If you’d like to inject some digital steroids into the process take a look at the ed. cals. of the industry publications you are courting and design yours to mirror theirs –  minus a few months. If you can write credibly today about a subject one of the pubs will be covering a few months down the road, you can begin building a case for why your SMEs should be tapped for interviews when the article is being written. It’s a great way to build media relations and, if your offer of supplying expert analysis is rejected, you still have your own content to point your audience to.

I’ll tackle other issue in a later post – reacting as events happen. It can be problematic for any organization, but it can also be done by any.

December 10, 2009 Posted by | Communications, Public Relations, Social Media | , , , , , | Leave a comment

Look who’s back

Been a while since I’ve been here. My last post dates back to October 1 and I’ve not been back since. I’ve had a very, well, to put it simply, changed filled few months.

The company I went to work for in January 2000, SoftBrands, announced an agreement to be acquired by Infor. Infor is a $2 billion enterprise software firm located in Alpharetta, GA. The deal was set to be closed during the dog days of August, but I figured I’d be better off if I started shopping my talents elsewhere…just in case. As luck, networking and self marketing would have it, in early September I was offered a position in the corporate communications. They wanted me to develop a global social media strategy. My summer went from “Oh no” to “yes” in the blink of an eye. But nothing stays the same now does it?

On November 2, I was notified that corp comm was being realigned to better serve the company and my role was being eliminated. I’ve lost a lot of colleagues over the years to workforce reductions and realignments, but this is my first time on the receiving end. I can’t say I like it much, but there are a couple of good here.

  1. I’m interviewing with some great companies for roles that will challenge me and help me grow personally and professionally.
  2. I get to spend a lot more time with my ladies – 6, 4 and 21 months – and my lads – 14, 11.
  3. I’m able to relieve some of the daily burden from my bride’s shoulders.

Now that I have some down time – when I’m not pushing out resumes and doing interviews – I hope to get back on the blogging bandwagon. I’ve been building up ideas for posts and It’s time I get them down on “paper.”

In the meantime, if you hear of anyone looking for an accomplished marketing communications professional, send ’em my way.

Thanks.

November 13, 2009 Posted by | Communications, Marketing, Public Relations, Social Media | , | 1 Comment

A short rant about LinkedIn discussion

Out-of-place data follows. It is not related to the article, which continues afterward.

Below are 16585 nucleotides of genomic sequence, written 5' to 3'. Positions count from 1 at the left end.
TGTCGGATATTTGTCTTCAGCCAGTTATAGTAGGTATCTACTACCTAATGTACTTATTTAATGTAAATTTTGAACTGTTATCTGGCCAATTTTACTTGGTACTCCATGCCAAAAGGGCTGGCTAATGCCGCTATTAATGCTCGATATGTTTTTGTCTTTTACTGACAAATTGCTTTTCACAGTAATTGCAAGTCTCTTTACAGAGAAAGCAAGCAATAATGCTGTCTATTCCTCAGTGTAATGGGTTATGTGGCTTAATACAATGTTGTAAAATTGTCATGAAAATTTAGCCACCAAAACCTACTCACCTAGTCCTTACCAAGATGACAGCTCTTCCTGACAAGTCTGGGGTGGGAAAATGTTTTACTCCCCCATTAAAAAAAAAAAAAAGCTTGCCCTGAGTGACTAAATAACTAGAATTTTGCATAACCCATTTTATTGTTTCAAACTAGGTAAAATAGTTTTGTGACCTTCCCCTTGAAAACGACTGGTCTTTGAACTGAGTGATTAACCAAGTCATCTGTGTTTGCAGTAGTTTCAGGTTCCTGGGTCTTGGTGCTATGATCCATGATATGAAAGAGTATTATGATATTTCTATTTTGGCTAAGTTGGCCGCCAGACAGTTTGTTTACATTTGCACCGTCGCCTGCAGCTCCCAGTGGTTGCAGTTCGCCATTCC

I just joined a LinkedIn group. It was recommended by a colleague. My first stop, as always, was the Discussions page.

Guess what I found. C’mon, give it a try.

Ok, I’ll tell you. I found 5 featured discussions – the ones with the gold-headed pins in them – and every one of them was put there by the group owner. Now, if that doesn’t seem strange, and perhaps it’s not, this might do the trick…

…The most recent discussion was posted 29 days ago. The others are 9 months, 9 months, 8 months and 3 months old. Here’s the best part, though: there are exactly 2, count ’em 2 comments among the 5 “discussions”. That is an average of .4 comments per discussion.

LinkedIn groups have a hard enough time surviving. What starts as a forum for peers to collaborate and share best practices too often turns into an unpaid ad for the latest webcast, or place to throw a link to your recent blog post and fish for comments. The groups are becoming self promoting (where did I hear that before?), and now at least one group owner is driving the self promotion bus. Unless we use these groups for their intended purposes – see the first sentence of this paragraph – they will die, and one of LinkeIn’s most wonderful assets will be no more. 

If you joined LinkedIn to take you on an ego trip, please be up front about it. It’ll save the rest of us who actually want to use it a lot of time and headaches.

October 1, 2009 Posted by | Social Media | | 2 Comments

The social media revolution is over

The social media revolution is over and it’s time for all of us to take a collective deep breath – in through the nose and out through the mouth. Now, before you accuse me of being a complete moron for proclaiming the end of social media, let me clarify what I mean.

I believe social media – as a practice – is in its infancy. We are emerging from a time that saw the development of an amazing number of tools anyone can use to engage on what came to be known as social media. Facebook, MySpace, LinkedIn, blogging platforms, Twitter, YouTube, UStream, Utterli, and the list goes on . Some, like the ones I’ve mentioned here, have been wildly successful. Others have slipped below the surface and  been assigned to the Web 2.0 category of Trivial Pursuit. The ones that made it, and the ones that didn’t, were part of the revolution. Their advent came at a time when we were all comfortable with the Internt. And isn’t that the way it always goes. Just when we get use to the status quo someone else gets bored with it and decides to stir the pot.

We went from needing a website to participate to needing only access to the web. You don’t even need a computer. All that’s required is a visit to your local library. The revolution that is social media made it possible for us to communicate with, potentially, the entire world. It took the concept of global communications promised by the Internet and made it not only possible, but real. Whether text, audio, or video, each of us now has the power to send our message anywhere and everywhere.